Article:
Taiwan’s new president faces ‘tough’ time with China pressure, no parliament majority

By Yimou Lee, Sarah Wu and James Pomfret

TAIPEI (Reuters) – Taiwan’s president-elect Lai Ching-te could face a tough four years in office with no parliamentary majority, an opposition which wanted to re-start a vexed service trade deal with China and the ever present threat of military action from Beijing.

Lai, from the ruling Democratic Progressive Party (DPP), won on Saturday by a comfortable margin though with less than half the vote but his party lost control of parliament on which Lai will have to rely to pass legislation and spending.

Lai takes office on May 20.

China wasted little time in pointing out most electors voted against Lai, with its Taiwan Affairs Office saying that the DPP “cannot represent the mainstream public opinion” on Taiwan, though it did not name Lai directly unlike in the vote’s run-up when it regularly called him a dangerous separatist.

Lin Fei-fan, a former DPP deputy secretary general who is now a senior member of a party think tank, told Reuters he’s “fairly worried” that the new government will have a “very tough” four years especially on China-related issues.

He said opposition lawmakers, who together form a legislative majority, could step up exchanges with China and ask to re-start a controversial service trade pact which Taiwan shelved a decade ago in the face of mass protests.

“That’s what concerns us,” he said. “Local governments and parliament could form a line to pressure the central government.”

Both Taiwan’s largest opposition party the Kuomintang (KMT) and small Taiwan People’s Party (TPP) campaigned to re-start the trade services pact.

Neither have confirmed if they will work together in parliament, though the TPP’s chairman Ko Wen-je said on Saturday they will play the role of a “critical minority”.

The defeated KMT candidate Hou Yu-ih did not directly answer a question on the two parties teaming up on Sunday, saying only that “opposition parties have the responsibility of being opposition parties”.

China has rebuffed Lai’s calls for talks. Lai and his party reject Beijing’s sovereignty claims and say only Taiwan’s people can decide their future.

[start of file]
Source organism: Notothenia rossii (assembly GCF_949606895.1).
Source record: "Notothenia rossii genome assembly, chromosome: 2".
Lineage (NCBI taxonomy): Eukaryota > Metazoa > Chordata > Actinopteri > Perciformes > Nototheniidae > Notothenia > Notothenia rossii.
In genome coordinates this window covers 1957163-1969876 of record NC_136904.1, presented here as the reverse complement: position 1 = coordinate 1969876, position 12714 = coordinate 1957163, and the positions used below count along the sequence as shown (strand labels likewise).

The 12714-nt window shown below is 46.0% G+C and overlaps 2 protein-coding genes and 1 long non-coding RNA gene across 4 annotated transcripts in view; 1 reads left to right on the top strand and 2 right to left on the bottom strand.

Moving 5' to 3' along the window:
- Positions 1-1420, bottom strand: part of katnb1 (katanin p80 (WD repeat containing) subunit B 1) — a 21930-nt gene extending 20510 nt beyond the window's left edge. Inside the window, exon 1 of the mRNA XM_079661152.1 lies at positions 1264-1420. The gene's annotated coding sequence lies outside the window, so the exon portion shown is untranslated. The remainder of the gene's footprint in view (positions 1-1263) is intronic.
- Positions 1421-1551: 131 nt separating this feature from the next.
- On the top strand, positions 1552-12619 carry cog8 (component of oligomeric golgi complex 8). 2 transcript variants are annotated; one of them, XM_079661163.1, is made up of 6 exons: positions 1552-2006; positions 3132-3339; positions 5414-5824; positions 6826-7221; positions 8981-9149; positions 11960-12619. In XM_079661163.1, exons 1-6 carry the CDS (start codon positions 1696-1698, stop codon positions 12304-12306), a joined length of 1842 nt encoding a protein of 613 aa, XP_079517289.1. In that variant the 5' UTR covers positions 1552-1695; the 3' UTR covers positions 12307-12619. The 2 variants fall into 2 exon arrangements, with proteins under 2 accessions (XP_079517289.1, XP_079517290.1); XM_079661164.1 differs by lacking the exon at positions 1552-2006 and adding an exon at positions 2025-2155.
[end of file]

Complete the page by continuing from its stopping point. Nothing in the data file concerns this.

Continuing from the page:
Hu Xijin, former editor of the widely-read state-backed Chinese newspaper the Global Times who remains a prominent Chinese commentator, wrote a social media post that it was irrelevant who Taiwanese voted for when it came to bringing the island under Chinese control ultimately.

“The strength of the mainland is already here, and the will of 1.4 billion people to complete the reunification of the country is also here. Who wins Taiwan’s local elections is by no means the most important thing,” he wrote.


China had framed the vote as a choice between war and peace and warned electors to make the “correct choice” did not name any candidates it wanted people to support.

Lai I-chung, president of the Taipei-based think-tank the Prospect Foundation, said China was seeking to justify its approach to Taiwan by claiming they were able to end the DPP’s parliament majority.

“In my view this means they will continue its hard line towards Taiwan. There’s no relenting on the pressure in my view, by China, and so the situation will be tense. But I don’t think that will lead to conflict but of course China will make everything difficult for William Lai,” he said, using Lai’s English name.

Over the past year-and-a-half China has staged two rounds of major war games around Taiwan and its forces regularly operate in the Taiwan Strait. China has also restricted or made more expensive some trade with Taiwan.

The DPP had called all that election interference. China says election interference allegations were DPP “dirty tricks” to win votes.

Su Tzu-yun, a research fellow at Taiwan’s top military think tank, the Institute for National Defence and Security Research, said that he does not expect any military action from Chinese President Xi Jinping in the coming months.

“He will observe what Lai Ching-te says leading up to his inauguration in May,” Su said. “The Chinese Communist Party is a super realist. What it cannot bear is political risk.”

China has never renounced the use of force to bring Taiwan, which it calls “sacred” Chinese territory, under its control.

Victor Gao, a professor at Soochow University in China noted that 60% of voters did not support Lai and the KMT had won more seats in parliament, meaning the elections “have not created a storm”.

“It is very clear that China has unlimited patience in promoting peaceful reunification and zero-tolerance for any push for Taiwan independence,” he said. “In the end, the party that pulls the trigger will not be China, but people who push for Taiwan independence.”

China’s military has yet to comment on the election.

On Sunday, its Eastern Theatre Command, which is responsible for the area around Taiwan, showed pictures on its WeChat account of missile boats doing live fire drills though it did not say where.

One of the boat’s predecessors, it said, took part in an August 1965 battle between the Chinese and Taiwanese navies in which China claimed victory.

“Today, the troops have inherited the red genes of bravery and being good at fighting,” it added.

(Reporting by James Pomfret and Sarah Wu; Additional reporting by Yimou Lee, and Yew Lun Tian, Ryan Woo and Eduardo Baptista in Beijing; Writing by Ben Blanchard; Editing by Michael Perry)